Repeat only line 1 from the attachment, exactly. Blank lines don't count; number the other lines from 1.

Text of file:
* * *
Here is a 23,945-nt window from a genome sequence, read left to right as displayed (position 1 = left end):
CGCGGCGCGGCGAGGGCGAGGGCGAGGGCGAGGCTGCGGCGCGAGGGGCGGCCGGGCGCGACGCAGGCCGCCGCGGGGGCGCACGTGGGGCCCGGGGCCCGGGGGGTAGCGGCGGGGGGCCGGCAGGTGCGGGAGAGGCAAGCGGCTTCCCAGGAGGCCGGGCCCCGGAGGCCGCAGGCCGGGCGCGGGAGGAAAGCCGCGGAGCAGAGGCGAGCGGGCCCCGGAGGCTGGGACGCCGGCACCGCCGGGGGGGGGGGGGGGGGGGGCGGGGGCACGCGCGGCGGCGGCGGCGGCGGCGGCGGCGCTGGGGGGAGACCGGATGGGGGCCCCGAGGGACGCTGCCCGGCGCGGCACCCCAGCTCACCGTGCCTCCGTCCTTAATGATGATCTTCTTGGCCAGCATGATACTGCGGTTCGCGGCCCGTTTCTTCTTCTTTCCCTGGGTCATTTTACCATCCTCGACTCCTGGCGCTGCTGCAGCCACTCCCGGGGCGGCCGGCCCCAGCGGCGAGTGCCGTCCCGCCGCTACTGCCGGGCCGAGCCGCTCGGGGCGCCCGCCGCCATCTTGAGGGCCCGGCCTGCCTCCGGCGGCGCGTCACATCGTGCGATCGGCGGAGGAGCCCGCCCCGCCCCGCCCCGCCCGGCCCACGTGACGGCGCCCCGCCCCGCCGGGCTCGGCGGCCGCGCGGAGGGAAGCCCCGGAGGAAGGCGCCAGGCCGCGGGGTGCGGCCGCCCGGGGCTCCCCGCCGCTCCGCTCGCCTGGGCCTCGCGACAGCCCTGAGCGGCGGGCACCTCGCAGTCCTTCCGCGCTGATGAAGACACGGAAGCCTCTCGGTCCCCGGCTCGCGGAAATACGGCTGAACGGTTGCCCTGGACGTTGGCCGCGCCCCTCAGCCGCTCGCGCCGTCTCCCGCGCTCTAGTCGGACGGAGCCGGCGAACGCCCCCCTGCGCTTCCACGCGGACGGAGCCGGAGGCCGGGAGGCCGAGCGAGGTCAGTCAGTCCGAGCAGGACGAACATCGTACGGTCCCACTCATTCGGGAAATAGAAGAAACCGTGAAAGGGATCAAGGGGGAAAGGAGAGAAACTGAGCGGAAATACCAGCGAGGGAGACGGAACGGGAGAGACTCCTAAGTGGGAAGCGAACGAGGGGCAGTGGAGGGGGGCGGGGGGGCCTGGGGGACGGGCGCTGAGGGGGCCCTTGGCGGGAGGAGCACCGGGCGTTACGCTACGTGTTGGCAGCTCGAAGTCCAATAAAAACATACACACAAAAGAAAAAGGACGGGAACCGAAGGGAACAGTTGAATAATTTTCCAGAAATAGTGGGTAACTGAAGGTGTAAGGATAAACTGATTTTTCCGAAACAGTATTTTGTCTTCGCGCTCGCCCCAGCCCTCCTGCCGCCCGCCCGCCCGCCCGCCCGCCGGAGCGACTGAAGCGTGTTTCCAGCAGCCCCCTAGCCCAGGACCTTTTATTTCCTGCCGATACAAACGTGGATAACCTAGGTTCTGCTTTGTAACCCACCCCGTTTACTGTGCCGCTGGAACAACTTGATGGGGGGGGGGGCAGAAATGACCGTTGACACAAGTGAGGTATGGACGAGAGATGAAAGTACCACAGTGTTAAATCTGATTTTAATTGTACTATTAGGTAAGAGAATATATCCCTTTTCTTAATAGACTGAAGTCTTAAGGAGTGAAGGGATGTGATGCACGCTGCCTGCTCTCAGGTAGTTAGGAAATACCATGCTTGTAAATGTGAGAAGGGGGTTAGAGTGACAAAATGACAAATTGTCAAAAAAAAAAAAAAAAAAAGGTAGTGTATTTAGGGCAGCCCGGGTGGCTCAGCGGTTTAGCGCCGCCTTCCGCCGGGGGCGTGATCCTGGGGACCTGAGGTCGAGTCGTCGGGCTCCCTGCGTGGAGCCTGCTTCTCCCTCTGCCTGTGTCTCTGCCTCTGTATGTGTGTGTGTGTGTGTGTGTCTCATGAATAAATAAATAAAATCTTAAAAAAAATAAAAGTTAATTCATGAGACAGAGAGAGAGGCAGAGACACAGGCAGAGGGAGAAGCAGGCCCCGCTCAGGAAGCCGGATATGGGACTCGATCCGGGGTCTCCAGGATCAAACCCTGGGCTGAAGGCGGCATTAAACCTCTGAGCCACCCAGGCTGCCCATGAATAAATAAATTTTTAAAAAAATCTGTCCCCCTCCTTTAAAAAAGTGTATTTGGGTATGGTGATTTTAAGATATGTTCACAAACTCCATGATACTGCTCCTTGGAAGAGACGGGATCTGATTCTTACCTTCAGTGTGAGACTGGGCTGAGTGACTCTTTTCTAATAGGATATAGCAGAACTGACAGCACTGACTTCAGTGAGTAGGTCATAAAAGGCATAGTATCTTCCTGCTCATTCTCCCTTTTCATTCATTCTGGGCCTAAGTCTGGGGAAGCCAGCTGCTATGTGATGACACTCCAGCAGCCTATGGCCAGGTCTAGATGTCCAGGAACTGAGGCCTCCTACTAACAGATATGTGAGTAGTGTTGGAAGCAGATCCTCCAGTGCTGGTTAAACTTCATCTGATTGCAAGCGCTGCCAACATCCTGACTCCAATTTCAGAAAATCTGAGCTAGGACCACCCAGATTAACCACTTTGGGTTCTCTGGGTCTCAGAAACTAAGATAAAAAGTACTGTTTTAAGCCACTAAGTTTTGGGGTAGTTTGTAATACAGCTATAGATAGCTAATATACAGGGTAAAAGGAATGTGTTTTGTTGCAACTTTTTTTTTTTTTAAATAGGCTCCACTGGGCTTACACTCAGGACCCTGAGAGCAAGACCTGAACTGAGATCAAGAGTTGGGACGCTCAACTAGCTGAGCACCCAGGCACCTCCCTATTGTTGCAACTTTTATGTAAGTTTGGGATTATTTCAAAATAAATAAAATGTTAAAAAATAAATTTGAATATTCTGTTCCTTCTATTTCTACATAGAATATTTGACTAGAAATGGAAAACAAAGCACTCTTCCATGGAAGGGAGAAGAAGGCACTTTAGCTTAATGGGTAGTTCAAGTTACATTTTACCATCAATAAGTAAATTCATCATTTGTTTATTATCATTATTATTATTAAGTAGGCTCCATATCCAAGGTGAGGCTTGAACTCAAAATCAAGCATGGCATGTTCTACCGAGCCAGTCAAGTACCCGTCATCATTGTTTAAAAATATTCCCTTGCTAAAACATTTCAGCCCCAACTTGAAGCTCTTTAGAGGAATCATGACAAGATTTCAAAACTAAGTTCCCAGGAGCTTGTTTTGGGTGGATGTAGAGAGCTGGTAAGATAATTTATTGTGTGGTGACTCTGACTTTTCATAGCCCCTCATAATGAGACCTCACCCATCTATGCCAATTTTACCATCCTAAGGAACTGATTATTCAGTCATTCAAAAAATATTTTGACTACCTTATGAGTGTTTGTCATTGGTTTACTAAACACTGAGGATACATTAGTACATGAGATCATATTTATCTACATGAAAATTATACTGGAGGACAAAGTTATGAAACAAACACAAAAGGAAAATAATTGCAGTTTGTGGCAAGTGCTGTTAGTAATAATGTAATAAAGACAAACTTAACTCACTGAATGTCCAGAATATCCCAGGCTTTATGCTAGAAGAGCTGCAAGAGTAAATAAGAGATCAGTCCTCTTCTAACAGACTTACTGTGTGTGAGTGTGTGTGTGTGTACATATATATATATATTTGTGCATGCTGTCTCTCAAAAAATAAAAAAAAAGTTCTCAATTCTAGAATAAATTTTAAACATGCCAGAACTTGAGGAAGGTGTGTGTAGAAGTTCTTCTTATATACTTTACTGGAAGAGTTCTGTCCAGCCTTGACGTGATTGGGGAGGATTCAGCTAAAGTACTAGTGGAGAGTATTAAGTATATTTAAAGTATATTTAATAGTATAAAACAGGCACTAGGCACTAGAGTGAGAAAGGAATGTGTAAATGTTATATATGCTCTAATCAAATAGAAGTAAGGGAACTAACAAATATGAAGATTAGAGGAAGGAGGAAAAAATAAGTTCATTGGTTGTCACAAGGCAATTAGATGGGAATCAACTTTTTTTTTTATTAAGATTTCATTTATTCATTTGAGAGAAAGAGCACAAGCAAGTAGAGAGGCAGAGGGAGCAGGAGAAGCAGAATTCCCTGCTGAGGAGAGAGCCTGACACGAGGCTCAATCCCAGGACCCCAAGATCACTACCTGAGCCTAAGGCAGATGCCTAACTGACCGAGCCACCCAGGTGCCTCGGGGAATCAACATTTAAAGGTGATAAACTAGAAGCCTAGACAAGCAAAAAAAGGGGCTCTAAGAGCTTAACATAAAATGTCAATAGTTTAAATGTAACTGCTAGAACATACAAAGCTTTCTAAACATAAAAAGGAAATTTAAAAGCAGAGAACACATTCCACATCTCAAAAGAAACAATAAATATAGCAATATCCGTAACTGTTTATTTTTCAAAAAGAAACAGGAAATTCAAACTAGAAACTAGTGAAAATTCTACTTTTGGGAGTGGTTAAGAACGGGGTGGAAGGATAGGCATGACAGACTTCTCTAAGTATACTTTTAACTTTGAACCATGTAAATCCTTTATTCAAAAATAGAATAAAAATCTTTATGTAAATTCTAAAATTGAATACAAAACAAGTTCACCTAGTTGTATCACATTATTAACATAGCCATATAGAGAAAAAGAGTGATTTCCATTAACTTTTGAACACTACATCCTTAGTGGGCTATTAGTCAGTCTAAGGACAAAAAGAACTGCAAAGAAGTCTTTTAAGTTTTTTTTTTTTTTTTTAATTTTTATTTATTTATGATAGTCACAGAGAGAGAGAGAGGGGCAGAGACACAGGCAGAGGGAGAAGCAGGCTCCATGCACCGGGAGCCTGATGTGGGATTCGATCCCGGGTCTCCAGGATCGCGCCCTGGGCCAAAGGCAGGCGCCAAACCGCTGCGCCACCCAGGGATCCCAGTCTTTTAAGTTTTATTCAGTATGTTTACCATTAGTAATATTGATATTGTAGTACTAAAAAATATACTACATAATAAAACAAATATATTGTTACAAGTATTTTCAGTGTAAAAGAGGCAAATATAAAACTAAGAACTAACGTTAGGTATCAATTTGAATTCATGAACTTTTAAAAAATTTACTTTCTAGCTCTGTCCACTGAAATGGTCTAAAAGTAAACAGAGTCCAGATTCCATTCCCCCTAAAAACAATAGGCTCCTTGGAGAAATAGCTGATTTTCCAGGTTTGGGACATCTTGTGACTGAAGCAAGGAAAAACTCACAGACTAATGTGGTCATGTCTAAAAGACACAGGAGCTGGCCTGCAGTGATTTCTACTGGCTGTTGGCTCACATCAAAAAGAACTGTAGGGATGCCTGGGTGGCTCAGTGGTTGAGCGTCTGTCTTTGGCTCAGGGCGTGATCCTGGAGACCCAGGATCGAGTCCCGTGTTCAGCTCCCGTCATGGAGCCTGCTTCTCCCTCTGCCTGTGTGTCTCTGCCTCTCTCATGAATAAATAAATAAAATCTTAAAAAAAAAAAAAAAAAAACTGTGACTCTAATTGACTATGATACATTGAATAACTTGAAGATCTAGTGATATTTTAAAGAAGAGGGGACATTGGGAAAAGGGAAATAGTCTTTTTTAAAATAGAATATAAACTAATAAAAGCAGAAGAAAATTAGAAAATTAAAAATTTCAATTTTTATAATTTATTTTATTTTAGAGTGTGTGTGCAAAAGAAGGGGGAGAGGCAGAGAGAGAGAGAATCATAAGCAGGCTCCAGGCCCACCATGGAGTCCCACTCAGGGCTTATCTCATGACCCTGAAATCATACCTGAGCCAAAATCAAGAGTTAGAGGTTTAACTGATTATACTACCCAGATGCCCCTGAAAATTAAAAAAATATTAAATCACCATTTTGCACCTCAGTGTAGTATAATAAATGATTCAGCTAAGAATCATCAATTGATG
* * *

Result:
Here is a 23,945-nt window from a genome sequence, read left to right as displayed (position 1 = left end):